The 160 gal reef

Dylan Grech

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Apr 6, 2017
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The tank started it's life back in 2015 it was the first piece of furniture to go into our shiny new home at the time we were still doing the house plumbing and electrical!


I got a local metal shop to build the metal stand which is made out of 10cmx10cm box section, it's estimated that it can take up to about 10,000kg of weight, the stand is also galvanized and painted with the same paint used on commercial ships needless to say it's sturdy!

After the stand was in place I have then moved along to build the plasterboard unit around my tank which would enclose my equipment nicely. At the same time the tank was being manufactured by a LFS, it measured 220cm(l) x 50cm(l) x 65cm(h).

In February 2016 the tank was in! It took 8 of us to maneuver this 630ltr 12mm glass, double bottom, 300kg+ monster in! At this point the plasterboard was basically ready just needed some sanding and painting. As soon I got the tank in I went ahead and tested it for leaks, since I wasn't in a hurry, I left it for 1-2 months until we finish up the house.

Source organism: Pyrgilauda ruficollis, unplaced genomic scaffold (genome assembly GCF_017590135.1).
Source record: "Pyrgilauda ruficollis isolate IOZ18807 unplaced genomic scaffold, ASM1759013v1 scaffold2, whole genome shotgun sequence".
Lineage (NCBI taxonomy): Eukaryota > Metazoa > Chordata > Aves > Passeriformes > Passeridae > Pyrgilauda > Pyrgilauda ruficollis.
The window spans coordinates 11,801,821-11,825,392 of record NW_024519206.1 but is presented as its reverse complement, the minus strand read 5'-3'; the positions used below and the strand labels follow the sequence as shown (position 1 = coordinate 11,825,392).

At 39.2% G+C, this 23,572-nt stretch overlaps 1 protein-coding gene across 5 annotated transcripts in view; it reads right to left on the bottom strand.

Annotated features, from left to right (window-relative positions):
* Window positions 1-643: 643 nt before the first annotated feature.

Now that the tank was ready I still didn't know what I was going to use it for. Planted, fresh water, reef? I had no clue.

Once the house was almost done I decided that it was going to house malawi cichlids but since the tank had been sitting for so long in a construction zone it now had to be cleaned thoroughly and trust me that is not a small feat!


At that time filtration was very simple and straight forward just a small 150ltr sump with mechanical filtration, bio media and a return pump.